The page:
I have been to Charlotte this morning, to the hospital to see a member of my church who is having surgery. I told her a few stories about John Wesley, of his frustrated love affairs and his encounter with the Moravians. She and her husband, himself a former Moravian but both of them Methodists for twenty years or more, had never heard of such and thought them really funny. I hope it relieved the stress a bit.
Who will tell me stories on Friday? Anyone?
The other night Jo and I went to a 50th anniversary party for a new couple in our church. Their kids had put together a video...the story of their lives in pictures. I made the observation the next morning in my sermon that the Bible affords us the picture of our lives, in stories. The stories are the fascia, the connective tissue, that hold us together and give our bodies cohesion. If we lose our stories, we cease to be the body...
I wept at the beach last week, looking at all the young families--moms and dads with their
kids--praying for them, remembering when my little ones were little. I cried in the ocean, too, knowing I would never bob a wave with Bethany again, or not likely, or maybe I will but who knows? Jacob came into the water with me once, and Jo did the last time I went out on Friday. I told her I wished she would. She does not like the water in her face and so she has always been very resistant. To her credit she stayed with me about 15 minutes. Mostly I was out there by myself. Bethany would have gone with me, I think, but she was not able to come down at all.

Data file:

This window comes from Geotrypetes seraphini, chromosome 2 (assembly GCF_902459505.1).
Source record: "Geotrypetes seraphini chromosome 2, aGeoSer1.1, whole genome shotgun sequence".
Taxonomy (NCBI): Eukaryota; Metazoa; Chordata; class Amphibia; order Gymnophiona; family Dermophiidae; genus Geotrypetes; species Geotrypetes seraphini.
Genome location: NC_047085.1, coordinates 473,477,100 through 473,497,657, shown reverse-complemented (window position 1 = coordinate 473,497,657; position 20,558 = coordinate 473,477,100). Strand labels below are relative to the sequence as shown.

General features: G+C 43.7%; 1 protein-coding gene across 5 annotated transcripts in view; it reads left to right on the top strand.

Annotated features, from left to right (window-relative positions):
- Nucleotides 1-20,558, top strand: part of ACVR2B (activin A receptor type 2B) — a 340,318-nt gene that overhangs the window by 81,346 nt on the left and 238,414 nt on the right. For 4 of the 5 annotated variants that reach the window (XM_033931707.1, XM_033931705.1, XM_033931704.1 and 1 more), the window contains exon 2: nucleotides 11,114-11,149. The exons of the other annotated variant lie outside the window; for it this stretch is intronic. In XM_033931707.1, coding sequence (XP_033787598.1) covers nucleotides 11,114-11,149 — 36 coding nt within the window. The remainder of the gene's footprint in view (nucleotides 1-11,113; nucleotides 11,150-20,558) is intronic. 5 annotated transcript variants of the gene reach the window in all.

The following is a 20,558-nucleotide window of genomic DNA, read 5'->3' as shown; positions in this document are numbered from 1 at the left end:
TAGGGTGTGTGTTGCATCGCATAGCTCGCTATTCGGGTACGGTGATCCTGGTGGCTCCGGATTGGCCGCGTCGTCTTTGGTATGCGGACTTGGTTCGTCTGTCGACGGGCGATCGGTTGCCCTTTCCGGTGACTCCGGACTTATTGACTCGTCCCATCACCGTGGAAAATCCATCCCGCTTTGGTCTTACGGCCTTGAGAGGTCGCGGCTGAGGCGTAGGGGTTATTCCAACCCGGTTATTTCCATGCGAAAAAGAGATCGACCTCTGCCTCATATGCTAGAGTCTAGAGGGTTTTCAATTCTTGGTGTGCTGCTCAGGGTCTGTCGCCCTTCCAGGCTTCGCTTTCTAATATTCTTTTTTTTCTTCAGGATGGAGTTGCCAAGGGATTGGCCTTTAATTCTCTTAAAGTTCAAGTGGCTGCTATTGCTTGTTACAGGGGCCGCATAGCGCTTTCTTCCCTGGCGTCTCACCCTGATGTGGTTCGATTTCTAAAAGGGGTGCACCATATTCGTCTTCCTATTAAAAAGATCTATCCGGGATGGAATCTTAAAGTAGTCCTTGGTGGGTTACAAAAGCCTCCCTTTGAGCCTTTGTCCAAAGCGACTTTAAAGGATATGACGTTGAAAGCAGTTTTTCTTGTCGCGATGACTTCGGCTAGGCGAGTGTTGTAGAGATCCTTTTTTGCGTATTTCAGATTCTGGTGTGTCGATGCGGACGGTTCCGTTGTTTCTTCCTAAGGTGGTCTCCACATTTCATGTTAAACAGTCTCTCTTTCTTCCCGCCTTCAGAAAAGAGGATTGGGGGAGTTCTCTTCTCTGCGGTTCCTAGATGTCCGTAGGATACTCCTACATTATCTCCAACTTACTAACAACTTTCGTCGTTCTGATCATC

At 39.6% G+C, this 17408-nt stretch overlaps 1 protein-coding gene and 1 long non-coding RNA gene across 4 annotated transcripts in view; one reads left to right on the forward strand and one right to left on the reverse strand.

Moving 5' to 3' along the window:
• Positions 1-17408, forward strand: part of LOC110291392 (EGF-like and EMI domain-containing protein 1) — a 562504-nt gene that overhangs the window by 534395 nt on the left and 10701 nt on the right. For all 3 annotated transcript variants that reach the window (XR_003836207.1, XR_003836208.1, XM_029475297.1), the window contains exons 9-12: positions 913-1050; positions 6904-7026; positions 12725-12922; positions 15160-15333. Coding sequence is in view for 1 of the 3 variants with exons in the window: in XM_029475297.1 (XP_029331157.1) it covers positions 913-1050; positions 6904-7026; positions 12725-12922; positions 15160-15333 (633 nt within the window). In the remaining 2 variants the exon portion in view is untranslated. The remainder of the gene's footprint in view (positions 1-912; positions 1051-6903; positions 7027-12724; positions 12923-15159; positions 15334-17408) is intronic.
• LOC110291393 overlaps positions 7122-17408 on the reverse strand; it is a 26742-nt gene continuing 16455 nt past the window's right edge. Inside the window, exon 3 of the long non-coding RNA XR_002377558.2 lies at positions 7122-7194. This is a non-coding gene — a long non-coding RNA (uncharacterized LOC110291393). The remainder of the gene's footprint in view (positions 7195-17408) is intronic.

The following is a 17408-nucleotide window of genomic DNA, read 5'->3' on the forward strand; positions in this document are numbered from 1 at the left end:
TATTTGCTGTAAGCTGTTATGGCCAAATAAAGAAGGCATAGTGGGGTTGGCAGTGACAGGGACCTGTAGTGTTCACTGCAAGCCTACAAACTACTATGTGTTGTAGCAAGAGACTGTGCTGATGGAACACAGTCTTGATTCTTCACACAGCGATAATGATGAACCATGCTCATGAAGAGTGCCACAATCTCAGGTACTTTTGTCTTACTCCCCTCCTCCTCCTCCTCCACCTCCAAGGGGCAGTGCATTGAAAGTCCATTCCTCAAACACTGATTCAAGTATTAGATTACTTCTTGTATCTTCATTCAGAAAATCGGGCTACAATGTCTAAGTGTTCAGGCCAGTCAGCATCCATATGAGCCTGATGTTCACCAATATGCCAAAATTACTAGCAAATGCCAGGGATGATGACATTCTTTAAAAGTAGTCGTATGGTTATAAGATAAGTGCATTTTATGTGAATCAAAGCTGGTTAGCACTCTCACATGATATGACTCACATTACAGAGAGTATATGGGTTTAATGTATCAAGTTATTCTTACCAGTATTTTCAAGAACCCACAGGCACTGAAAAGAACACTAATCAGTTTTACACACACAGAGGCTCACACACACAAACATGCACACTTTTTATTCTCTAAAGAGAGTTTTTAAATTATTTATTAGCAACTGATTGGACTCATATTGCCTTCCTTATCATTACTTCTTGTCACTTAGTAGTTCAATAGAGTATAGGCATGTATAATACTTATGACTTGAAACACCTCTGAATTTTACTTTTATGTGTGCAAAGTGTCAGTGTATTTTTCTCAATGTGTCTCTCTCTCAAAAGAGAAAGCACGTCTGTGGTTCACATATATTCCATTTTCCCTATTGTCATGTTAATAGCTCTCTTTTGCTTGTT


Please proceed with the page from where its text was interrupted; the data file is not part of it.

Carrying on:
I am sure I spend way too much time pondering what I have lost or never had, what I do not expect to experience again if I ever did. When I look at our bulldog Chester, or rub his ears, I fear almost above all other things the prospect of his death. It will come. How will we cope? We will, but he has been the primary glue in our family for a long time. Sad, but in many ways true.
I have surgery again this week...my seventh on my poor knee. A revision of my replacement done last June. They will go in a third time through the largest of my scars...and isn't that an image? The doctor keeps opening the old wound in hopes of fixing my joint. "The tissue has failed," he said. "It's a real mess in there." The fascia is torn, my knee cannot work as a knee because the tissue has failed. Knees, joints, bodies, Body...
This surgery, as my last, has put me deeply in touch with my mortality. I am doing everything this week as a kind of "if I never can do it again..." Silly, probably, but I dread Friday with a perfect dread.
Anyway, as I was weeping at the beach I prayed, thankful for the time now past, sad that it is past--that my time too is shorter than yesterday. I do not begrudge anyone their youth or the time they spend with their beloved children; that time goes away so quickly and does not return. Indeed, it does not. But, as Luna Lovegood (in the movie version of Order of the Phoenix) says her mother said, "The things we lose have a way of coming back to us, just not in the ways we might expect." I hope that, would like to think that, about a lot of things.